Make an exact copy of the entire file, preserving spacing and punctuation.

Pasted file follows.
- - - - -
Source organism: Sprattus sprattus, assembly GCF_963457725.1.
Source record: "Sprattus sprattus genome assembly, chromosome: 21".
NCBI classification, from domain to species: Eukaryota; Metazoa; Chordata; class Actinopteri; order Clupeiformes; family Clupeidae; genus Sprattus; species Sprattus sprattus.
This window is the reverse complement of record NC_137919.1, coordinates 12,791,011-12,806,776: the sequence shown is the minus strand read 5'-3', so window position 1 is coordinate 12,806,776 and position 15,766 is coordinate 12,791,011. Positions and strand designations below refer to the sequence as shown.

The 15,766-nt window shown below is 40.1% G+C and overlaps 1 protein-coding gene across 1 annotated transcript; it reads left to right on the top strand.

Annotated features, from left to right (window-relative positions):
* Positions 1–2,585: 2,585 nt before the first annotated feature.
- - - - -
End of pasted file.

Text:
Source organism: Sprattus sprattus, assembly GCF_963457725.1.
Source record: "Sprattus sprattus genome assembly, chromosome: 21".
NCBI classification, from domain to species: Eukaryota; Metazoa; Chordata; class Actinopteri; order Clupeiformes; family Clupeidae; genus Sprattus; species Sprattus sprattus.
This window is the reverse complement of record NC_137919.1, coordinates 12,791,011-12,806,776: the sequence shown is the minus strand read 5'-3', so window position 1 is coordinate 12,806,776 and position 15,766 is coordinate 12,791,011. Positions and strand designations below refer to the sequence as shown.

The 15,766-nt window shown below is 40.1% G+C and overlaps 1 protein-coding gene across 1 annotated transcript; it reads left to right on the top strand.

Annotated features, from left to right (window-relative positions):
* Positions 1–2,585: 2,585 nt before the first annotated feature.